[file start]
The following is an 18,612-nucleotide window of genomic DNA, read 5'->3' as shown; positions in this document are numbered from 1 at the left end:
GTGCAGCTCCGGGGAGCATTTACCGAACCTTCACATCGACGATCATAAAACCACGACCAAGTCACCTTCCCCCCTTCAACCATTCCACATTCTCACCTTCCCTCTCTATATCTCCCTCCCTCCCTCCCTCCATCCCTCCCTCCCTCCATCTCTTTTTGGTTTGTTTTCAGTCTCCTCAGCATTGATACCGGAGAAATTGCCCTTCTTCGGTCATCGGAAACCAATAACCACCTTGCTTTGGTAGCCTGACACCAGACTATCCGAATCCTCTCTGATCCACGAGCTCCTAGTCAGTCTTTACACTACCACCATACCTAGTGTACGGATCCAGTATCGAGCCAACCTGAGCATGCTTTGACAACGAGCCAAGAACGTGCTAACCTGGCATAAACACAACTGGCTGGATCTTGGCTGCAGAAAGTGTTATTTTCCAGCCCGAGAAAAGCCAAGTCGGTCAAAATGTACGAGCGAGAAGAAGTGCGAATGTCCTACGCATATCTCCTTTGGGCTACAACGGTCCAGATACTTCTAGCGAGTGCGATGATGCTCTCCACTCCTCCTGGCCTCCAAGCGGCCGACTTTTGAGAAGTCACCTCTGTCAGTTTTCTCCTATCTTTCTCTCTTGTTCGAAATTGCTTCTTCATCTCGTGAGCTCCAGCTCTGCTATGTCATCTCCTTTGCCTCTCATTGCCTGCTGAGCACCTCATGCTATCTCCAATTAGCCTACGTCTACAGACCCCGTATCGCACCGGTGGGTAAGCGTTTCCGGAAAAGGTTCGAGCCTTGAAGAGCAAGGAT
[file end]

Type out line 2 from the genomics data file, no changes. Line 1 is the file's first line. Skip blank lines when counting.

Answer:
GTGCAGCTCCGGGGAGCATTTACCGAACCTTCACATCGACGATCATAAAACCACGACCAAGTCACCTTCCCCCCTTCAACCATTCCACATTCTCACCTTCCCTCTCTATATCTCCCTCCCTCCCTCCCTCCATCCCTCCCTCCCTCCATCTCTTTTTGGTTTGTTTTCAGTCTCCTCAGCATTGATACCGGAGAAATTGCCCTTCTTCGGTCATCGGAAACCAATAACCACCTTGCTTTGGTAGCCTGACACCAGACTATCCGAATCCTCTCTGATCCACGAGCTCCTAGTCAGTCTTTACACTACCACCATACCTAGTGTACGGATCCAGTATCGAGCCAACCTGAGCATGCTTTGACAACGAGCCAAGAACGTGCTAACCTGGCATAAACACAACTGGCTGGATCTTGGCTGCAGAAAGTGTTATTTTCCAGCCCGAGAAAAGCCAAGTCGGTCAAAATGTACGAGCGAGAAGAAGTGCGAATGTCCTACGCATATCTCCTTTGGGCTACAACGGTCCAGATACTTCTAGCGAGTGCGATGATGCTCTCCACTCCTCCTGGCCTCCAAGCGGCCGACTTTTGAGAAGTCACCTCTGTCAGTTTTCTCCTATCTTTCTCTCTTGTTCGAAATTGCTTCTTCATCTCGTGAGCTCCAGCTCTGCTATGTCATCTCCTTTGCCTCTCATTGCCTGCTGAGCACCTCATGCTATCTCCAATTAGCCTACGTCTACAGACCCCGTATCGCACCGGTGGGTAAGCGTTTCCGGAAAAGGTTCGAGCCTTGAAGAGCAAGGAT